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"A Comedy of Errors" impresses one as a clever bit of character-delineation - certainly as good a piece of prose as there is in the eighth number of the Advocate. In the mutual misunderstanding of the man and the woman, who are the sole human characters of the sketch, we recognize certain phases of the story of Beatrice and Benedict - modernized. What constitutes the chief charm of the sketch is the directness of thought and expression, terseness in phrasing, and the simplicity shown in introducing perhaps the most important character of the tale, Chimborazo, the match-making dog.
Of a different nature, but fully as good in its way, is "Roland s Reform." It is thoroughly local in its character, the men in the story - the frank, apparently priggish but really joke-loving friend, and the fellow who indulges in a summer flirtation, unconscious of its serious results - are dyed-in-the-wool Harvard men, and the bits of description are quite cleverly done. The whole thing is true to the life here at Cambridge and the anti-climax is happy. It is perhaps the best thing its author has done this year.
"Told at the House of Tunn-Chwing" is much poorer. It is far more ambitious in its nature, as it is a relation of the incoherent ramblings of an opium-smoking woman, shattered by the insidious habit which has mastered her. As such, it immediately invites comparison with Rud-yard Kipling's "At the Gate of the Hundred Sorrows," to which it bears much similarity in conception and to which, it is almost needless to say, it is infinitely inferior. And for several faulty English constructions in the opening paragraph, there is not the excuse of delineating an opium eater's vagaries of thought. In general, this kind of writing demands a power which very few college men possess, and too often lures men beyond their depth.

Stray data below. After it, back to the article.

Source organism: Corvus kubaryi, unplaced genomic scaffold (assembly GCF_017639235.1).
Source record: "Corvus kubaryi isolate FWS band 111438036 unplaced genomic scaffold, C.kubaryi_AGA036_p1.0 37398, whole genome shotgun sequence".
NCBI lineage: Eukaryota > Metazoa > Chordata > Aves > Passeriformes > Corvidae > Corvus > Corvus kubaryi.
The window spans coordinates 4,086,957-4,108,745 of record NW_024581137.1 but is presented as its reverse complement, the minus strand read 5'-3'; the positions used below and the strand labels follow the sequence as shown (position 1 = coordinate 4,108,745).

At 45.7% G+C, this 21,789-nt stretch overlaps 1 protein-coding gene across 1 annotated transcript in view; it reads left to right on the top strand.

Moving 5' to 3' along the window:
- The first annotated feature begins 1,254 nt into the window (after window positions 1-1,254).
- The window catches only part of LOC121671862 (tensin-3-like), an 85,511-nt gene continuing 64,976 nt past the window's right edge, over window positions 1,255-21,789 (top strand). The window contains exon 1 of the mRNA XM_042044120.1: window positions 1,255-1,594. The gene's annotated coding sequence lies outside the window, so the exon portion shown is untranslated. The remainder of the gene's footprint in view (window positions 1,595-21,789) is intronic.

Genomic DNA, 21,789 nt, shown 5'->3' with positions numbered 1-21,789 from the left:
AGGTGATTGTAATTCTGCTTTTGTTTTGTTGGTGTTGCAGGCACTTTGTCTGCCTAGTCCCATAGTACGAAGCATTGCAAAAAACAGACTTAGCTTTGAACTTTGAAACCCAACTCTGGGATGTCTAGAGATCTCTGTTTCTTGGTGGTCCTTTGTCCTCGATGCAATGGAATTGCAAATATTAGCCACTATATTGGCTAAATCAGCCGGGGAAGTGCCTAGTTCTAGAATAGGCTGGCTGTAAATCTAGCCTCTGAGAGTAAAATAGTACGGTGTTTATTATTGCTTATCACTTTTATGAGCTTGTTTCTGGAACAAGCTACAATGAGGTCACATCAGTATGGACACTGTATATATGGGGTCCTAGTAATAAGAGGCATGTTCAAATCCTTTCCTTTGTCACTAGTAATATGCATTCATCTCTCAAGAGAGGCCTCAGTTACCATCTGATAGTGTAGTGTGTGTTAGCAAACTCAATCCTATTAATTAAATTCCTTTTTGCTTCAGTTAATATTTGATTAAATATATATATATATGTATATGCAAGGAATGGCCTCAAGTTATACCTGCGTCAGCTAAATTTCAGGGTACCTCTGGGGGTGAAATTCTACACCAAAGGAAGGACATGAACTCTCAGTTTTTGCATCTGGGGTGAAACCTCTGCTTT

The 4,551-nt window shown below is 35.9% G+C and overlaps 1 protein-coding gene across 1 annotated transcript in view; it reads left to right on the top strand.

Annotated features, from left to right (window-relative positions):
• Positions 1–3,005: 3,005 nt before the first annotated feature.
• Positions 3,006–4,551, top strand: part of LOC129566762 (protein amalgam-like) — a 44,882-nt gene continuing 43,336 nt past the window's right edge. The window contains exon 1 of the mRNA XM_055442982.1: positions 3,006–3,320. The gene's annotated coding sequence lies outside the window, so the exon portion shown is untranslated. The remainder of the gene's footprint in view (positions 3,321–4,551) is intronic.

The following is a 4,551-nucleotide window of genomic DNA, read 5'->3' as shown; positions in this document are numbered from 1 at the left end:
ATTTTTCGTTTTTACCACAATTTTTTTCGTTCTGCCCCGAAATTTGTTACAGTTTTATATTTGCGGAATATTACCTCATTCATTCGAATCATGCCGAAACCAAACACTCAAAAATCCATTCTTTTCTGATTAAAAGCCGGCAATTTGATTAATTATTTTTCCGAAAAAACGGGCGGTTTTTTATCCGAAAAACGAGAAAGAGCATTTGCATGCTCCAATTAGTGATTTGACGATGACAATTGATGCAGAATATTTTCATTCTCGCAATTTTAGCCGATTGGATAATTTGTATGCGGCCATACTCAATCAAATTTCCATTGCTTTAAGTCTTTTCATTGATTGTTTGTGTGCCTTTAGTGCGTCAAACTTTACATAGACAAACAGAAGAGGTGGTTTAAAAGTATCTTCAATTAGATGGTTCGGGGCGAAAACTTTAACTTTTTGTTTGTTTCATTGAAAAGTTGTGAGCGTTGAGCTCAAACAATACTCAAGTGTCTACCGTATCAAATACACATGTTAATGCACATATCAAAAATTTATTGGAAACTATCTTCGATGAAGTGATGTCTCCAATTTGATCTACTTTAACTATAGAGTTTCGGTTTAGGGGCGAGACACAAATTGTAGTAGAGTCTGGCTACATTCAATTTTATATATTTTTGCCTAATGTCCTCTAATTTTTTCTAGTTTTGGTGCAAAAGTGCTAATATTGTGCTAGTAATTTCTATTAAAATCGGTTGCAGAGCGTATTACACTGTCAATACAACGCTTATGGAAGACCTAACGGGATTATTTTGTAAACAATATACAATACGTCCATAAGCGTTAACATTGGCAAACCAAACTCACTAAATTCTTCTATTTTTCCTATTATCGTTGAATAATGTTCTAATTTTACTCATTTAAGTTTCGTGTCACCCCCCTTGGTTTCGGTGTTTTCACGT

"Norah's Excuse" is a life-like reminiscence told in the Irish dialect. No blame certainly attaches to a man who is not a master of dialect and who does not pretend to be. It is the writer who attempts to use a dialect which he has not thoroughly mastered who lays himself open to just criticism. And assuredly the substitution of "i" for "e," and the occasional use of "me" for "my" do not constitute good Irish dialect, - the author of "Norah's Excuse" to the contrary, not withstanding. A study of the masters of the Irish dialect - and there are plenty of them - would considerably improve the execution of the tale, which in conception is not bad.
"The Memory of Mag" is another one of that class, to which the majority of contributions to the Advocate belong, - character sketches. As a whole, it is not very strong, there being much of what Lang styles "an unnatural coercion to tears."
"Between the Acts of Cleopatta" is a piece of description - given in the form of dialogue. While not particularly scintillating, it is suggestive.
The verse of the number is a trifle below the Advocate's usual standard, although the triolet entitled "Leigh Hunt" is much the better of the two poems. "A Winter Song" could hardly be called a poem, however, for there is not a poetical image, simile, or turn of thought in the whole song, and the Shakspearian specificness of diction at which the author aims cannot be said to be happily attained.
Of the College Kodaks, number five is distinctly good and number one is not bad. The editorials are, in general, to the point, and one of them, in particular, lays stress on the want of a course in German conversation, - a subject the CRIMSON treated editorially yesterday morning.
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